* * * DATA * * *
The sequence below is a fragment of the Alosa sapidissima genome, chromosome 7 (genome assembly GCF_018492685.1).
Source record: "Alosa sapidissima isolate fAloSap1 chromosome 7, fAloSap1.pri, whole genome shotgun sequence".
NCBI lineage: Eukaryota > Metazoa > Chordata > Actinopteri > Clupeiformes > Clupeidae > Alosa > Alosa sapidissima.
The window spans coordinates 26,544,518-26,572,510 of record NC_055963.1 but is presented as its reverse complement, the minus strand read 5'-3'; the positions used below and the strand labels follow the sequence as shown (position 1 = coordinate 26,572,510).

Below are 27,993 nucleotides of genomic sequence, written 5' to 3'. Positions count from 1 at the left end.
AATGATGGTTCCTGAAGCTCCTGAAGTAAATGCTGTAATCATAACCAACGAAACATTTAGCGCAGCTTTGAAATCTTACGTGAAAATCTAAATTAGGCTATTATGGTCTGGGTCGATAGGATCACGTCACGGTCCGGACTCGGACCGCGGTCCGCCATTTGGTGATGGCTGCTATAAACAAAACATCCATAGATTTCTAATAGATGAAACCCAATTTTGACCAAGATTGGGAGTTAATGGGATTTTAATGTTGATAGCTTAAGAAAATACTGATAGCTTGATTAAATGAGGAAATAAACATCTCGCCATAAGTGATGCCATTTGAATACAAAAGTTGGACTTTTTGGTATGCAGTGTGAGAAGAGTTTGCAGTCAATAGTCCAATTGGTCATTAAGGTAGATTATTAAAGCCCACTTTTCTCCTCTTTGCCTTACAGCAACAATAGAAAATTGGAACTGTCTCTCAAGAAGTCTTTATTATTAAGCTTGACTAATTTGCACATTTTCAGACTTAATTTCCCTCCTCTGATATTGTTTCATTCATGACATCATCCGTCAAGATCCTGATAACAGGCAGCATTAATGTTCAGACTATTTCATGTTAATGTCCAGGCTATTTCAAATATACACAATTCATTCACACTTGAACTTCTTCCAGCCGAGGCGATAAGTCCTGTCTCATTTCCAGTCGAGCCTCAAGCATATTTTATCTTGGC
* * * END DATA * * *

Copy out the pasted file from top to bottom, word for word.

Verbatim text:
The sequence below is a fragment of the Alosa sapidissima genome, chromosome 7 (genome assembly GCF_018492685.1).
Source record: "Alosa sapidissima isolate fAloSap1 chromosome 7, fAloSap1.pri, whole genome shotgun sequence".
NCBI lineage: Eukaryota > Metazoa > Chordata > Actinopteri > Clupeiformes > Clupeidae > Alosa > Alosa sapidissima.
The window spans coordinates 26,544,518-26,572,510 of record NC_055963.1 but is presented as its reverse complement, the minus strand read 5'-3'; the positions used below and the strand labels follow the sequence as shown (position 1 = coordinate 26,572,510).

Below are 27,993 nucleotides of genomic sequence, written 5' to 3'. Positions count from 1 at the left end.
AATGATGGTTCCTGAAGCTCCTGAAGTAAATGCTGTAATCATAACCAACGAAACATTTAGCGCAGCTTTGAAATCTTACGTGAAAATCTAAATTAGGCTATTATGGTCTGGGTCGATAGGATCACGTCACGGTCCGGACTCGGACCGCGGTCCGCCATTTGGTGATGGCTGCTATAAACAAAACATCCATAGATTTCTAATAGATGAAACCCAATTTTGACCAAGATTGGGAGTTAATGGGATTTTAATGTTGATAGCTTAAGAAAATACTGATAGCTTGATTAAATGAGGAAATAAACATCTCGCCATAAGTGATGCCATTTGAATACAAAAGTTGGACTTTTTGGTATGCAGTGTGAGAAGAGTTTGCAGTCAATAGTCCAATTGGTCATTAAGGTAGATTATTAAAGCCCACTTTTCTCCTCTTTGCCTTACAGCAACAATAGAAAATTGGAACTGTCTCTCAAGAAGTCTTTATTATTAAGCTTGACTAATTTGCACATTTTCAGACTTAATTTCCCTCCTCTGATATTGTTTCATTCATGACATCATCCGTCAAGATCCTGATAACAGGCAGCATTAATGTTCAGACTATTTCATGTTAATGTCCAGGCTATTTCAAATATACACAATTCATTCACACTTGAACTTCTTCCAGCCGAGGCGATAAGTCCTGTCTCATTTCCAGTCGAGCCTCAAGCATATTTTATCTTGGC